Game based learningdesign

266 views

Published on

GameBased Learning

Published in: Education
0 Comments
0 Likes
Statistics
Notes
  • Be the first to comment

  • Be the first to like this

No Downloads
Views
Total views
266
On SlideShare
0
From Embeds
0
Number of Embeds
1
Actions
Shares
0
Downloads
0
Comments
0
Likes
0
Embeds 0
No embeds

No notes for slide
  • \n
  • \n
  • \n
  • \n
  • \n
  • \n
  • \n
  • \n
  • \n
  • \n
  • \n
  • \n
  • \n
  • \n
  • \n
  • \n
  • \n
  • \n
  • \n
  • \n
  • \n
  • \n
  • \n
  • \n
  • \n
  • \n
  • \n
  • \n
  • \n
  • \n
  • \n
  • \n
  • \n
  • \n
  • \n
  • \n
  • \n
  • \n
  • \n
  • \n
  • \n
  • \n
  • \n
  • \n
  • \n
  • \n
  • \n
  • \n
  • \n
  • \n
  • \n
  • \n
  • \n
  • \n
  • \n
  • \n
  • \n
  • \n
  • \n
  • \n
  • \n
  • \n
  • \n
  • \n
  • \n
  • \n
  • \n
  • \n
  • \n
  • \n
  • \n
  • \n
  • \n
  • \n
  • \n
  • \n
  • \n
  • \n
  • \n
  • \n
  • \n
  • \n
  • \n
  • \n
  • \n
  • \n
  • \n
  • \n
  • \n
  • \n
  • \n
  • \n
  • \n
  • Game based learningdesign

    1. 1. FLORIDA STATE COLLEGE AT J ACKSONVILLE
    2. 2. Who Are Jeff Kissinger Chief Learning Solutions Architect Ian Boswell Game Designer Vanessa Carswe Instructional Designer
    3. 3. Game-based Learning -Why, How, Challenges of game-based design
    4. 4. WHAT IS WORTH 1BILLION DOLLARS?
    5. 5. $1 Billion Worth of:• Community• Passion• Emotional Storytellers• Millions of Affinity Groups!!! Invaluable?
    6. 6. Risk of Failure • Low • Authentic • Situated • Iterative • Emotional/Affective
    7. 7. Roles of FailureExperiences of failure create opportunities for learning.• Deep learning and mastery• Allows players to take risks• The penalty of failure is low: within games, failed strategies can be followed by trying new strategies.
    8. 8. Affinity & Emotion
    9. 9. My Message...... EMOTION IS LEARNINGS GOLD STANDARD Amygdala Fear Rewards Where were you when...........?
    10. 10. Size matters?@jeffkiss
    11. 11. Emotional Memory
    12. 12. Video: 9/11 WTC Attack Where were you when the Twin Towers collapsed?
    13. 13. Having Your First Baby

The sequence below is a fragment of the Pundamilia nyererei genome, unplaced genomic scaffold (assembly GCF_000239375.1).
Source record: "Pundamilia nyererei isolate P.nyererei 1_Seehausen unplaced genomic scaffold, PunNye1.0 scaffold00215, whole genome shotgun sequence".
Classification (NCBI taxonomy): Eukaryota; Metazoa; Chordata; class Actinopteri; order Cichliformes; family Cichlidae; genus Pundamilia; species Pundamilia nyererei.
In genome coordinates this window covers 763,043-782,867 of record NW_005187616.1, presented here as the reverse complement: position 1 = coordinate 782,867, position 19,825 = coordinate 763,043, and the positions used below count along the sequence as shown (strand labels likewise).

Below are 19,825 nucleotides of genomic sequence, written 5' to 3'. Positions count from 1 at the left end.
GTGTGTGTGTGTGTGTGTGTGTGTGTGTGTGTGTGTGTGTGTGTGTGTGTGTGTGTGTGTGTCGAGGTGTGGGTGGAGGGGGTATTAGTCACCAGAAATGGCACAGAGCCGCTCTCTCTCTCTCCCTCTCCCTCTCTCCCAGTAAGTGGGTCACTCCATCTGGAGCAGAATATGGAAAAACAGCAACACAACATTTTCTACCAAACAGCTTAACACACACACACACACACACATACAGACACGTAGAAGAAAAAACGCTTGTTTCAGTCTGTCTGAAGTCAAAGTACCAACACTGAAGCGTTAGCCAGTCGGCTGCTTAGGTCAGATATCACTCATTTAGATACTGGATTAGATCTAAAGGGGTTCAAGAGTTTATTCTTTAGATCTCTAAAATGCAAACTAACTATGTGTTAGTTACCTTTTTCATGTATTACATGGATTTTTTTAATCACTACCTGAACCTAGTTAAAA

14. 14. Making Your First Baby
    15. 15. First Kiss
    16. 16. Engagement
    17. 17. Where were you when MLK gave the “I Have A Dream Speech”?
    18. 18. There now is enough content to choke on... Teachers must provide emotional learning opportunities... Sp ot! eet e Sw ThLearning beyond the surface: engaging the cognitive, affective and spiritual dimensions within the curriculumMichael T. Buchanan; Brendan Hyde 2008
    19. 19. if EMOTION IS LEARNINGSGOLD STANDARD Amygdala Fear Rewards HOW Do we foster affective learning experiences?
    20. 20. EMOTION IS LEARNINGSGOLD STANDARD Amygdala Fear Rewards •Affinity Spaces •Situated Learning •Social Learning
    21. 21. Guilds...Learning Communities
    22. 22. Why Use Game-Based Design?Practice Effort-One must practice what is being learnedbefore it can be mastered.• Active learning• Social/Community• Goal oriented• Interactive• Risk free environment
    23. 23. Why Use Game-Based LearningDesign?Game-based learning design allows active and criticallearning to take place (Gee, 2007). 1. Learning to experience the world in a new (affective) way. 2. Potential to join and collaborate within a new affinity group. 3. Developing resources for future learning and problem- solving in the semiotic domains the game is related to. 4. Learning how to think about semiotic domains as design spaces that engage and manipulate people in certain ways, (emotional ways ideally).
    24. 24. Gaming History (70 Years ago)1958: Tennis For Two By William Higinbotham as a "Cure for Boredom" Similar games with Chess and Tic-Tac-Toe date back to 1947, but Tennis was the first which had a visual display outside of vacuum tube lights on a switch board.1961: Space War Custom software, custom hardware, vector graphics First interface was an old gutted electronic organ. Used a standard raster screen. Later Atari re-built the game and turned it into an arcade cabinet which required $0.25 to play. Became a huge money-maker + Started Arcade Industry.